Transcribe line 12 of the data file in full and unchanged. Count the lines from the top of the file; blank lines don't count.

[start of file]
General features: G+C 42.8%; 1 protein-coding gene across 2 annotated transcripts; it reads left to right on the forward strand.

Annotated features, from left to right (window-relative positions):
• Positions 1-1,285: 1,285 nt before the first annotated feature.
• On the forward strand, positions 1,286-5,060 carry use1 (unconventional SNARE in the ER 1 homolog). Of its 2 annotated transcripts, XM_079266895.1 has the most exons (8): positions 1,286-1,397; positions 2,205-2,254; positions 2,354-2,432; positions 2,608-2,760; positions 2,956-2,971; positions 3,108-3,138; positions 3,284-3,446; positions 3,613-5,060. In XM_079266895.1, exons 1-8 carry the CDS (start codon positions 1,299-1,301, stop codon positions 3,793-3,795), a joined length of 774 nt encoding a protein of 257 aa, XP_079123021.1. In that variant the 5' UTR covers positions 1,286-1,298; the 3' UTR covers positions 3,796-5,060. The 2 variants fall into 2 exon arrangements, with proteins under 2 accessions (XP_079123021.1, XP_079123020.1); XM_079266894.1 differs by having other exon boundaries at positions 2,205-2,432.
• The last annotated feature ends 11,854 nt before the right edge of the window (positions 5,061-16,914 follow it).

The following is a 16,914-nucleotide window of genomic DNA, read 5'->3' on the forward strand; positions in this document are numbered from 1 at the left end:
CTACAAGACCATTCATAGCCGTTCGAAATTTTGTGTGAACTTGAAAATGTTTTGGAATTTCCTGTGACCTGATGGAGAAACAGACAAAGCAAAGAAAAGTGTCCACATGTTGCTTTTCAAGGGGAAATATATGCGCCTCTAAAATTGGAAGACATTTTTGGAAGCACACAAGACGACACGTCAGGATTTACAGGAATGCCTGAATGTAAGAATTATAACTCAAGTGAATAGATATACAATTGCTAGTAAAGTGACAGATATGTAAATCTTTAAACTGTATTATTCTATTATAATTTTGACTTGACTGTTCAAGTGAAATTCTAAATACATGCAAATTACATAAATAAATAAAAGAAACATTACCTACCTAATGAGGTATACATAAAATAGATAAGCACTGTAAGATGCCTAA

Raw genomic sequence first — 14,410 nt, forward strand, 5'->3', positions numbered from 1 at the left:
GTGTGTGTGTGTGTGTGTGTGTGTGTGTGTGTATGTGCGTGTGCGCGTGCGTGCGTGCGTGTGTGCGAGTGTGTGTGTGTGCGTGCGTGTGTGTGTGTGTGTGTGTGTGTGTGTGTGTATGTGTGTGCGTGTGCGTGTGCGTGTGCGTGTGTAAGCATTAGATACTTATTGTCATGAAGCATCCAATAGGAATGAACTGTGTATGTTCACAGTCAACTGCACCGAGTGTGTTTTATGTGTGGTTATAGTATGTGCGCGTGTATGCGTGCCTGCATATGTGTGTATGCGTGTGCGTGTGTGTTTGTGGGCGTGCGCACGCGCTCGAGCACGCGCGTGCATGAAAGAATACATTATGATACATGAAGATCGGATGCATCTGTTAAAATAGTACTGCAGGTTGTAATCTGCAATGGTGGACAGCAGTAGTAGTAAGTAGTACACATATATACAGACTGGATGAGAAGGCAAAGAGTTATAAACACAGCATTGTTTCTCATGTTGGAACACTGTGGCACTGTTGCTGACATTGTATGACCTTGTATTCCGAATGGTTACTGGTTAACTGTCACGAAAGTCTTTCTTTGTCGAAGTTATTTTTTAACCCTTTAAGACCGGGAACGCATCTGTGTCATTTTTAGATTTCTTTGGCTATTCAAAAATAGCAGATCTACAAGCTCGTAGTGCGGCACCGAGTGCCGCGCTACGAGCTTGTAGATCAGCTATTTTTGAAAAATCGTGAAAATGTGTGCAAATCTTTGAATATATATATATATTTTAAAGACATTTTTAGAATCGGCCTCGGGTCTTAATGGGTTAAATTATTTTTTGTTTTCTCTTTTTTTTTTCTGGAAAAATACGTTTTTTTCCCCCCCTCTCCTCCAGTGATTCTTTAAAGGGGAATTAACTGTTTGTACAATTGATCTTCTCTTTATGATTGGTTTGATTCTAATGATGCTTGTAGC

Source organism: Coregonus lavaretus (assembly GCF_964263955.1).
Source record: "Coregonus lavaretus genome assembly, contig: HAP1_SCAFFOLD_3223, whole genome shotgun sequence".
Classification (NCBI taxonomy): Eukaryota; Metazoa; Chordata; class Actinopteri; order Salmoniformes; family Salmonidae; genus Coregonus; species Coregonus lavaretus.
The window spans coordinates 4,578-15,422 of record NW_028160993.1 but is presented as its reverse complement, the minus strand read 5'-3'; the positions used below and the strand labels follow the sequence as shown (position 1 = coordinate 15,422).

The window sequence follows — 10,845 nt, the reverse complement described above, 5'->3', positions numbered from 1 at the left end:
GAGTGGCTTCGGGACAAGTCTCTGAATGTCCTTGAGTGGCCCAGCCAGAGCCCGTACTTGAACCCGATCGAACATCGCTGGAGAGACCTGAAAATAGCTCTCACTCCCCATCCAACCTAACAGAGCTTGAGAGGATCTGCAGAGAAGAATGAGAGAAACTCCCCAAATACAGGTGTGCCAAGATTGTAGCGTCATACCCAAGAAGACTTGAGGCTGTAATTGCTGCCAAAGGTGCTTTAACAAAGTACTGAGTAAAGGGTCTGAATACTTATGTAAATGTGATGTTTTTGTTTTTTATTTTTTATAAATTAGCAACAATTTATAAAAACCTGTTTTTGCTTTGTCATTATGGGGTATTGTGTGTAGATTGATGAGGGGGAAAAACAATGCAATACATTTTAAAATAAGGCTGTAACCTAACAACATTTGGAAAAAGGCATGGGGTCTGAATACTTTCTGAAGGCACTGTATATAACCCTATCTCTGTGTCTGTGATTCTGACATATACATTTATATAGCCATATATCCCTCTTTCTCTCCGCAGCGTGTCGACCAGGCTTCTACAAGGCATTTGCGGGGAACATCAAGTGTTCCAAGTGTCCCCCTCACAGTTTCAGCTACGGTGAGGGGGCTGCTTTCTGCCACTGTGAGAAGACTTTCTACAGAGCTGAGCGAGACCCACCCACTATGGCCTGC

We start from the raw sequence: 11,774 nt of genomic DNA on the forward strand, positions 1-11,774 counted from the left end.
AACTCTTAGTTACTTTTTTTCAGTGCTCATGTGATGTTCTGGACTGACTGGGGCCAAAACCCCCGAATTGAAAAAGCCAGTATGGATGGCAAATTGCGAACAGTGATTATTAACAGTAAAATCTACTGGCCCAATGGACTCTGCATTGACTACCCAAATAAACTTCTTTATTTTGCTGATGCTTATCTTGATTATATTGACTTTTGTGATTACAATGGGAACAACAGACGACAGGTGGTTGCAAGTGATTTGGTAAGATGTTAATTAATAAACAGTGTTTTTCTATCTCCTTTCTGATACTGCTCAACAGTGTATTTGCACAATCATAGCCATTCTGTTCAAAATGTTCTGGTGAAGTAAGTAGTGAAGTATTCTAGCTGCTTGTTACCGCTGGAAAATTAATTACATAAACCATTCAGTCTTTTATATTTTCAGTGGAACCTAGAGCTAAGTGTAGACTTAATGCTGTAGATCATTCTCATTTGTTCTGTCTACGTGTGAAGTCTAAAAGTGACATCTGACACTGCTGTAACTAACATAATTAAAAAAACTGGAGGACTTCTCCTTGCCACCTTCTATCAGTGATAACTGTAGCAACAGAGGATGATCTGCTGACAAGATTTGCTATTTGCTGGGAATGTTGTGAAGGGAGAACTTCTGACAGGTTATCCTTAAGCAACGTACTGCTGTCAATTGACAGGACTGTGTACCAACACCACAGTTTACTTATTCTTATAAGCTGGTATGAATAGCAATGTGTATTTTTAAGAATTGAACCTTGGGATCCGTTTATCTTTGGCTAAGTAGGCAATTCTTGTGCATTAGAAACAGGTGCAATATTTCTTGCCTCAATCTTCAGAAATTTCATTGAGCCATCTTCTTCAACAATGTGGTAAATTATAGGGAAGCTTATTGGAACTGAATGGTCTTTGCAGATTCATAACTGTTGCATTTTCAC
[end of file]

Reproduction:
Classification (NCBI taxonomy): Eukaryota; Metazoa; Chordata; class Actinopteri; order Salmoniformes; family Salmonidae; genus Coregonus; species Coregonus lavaretus.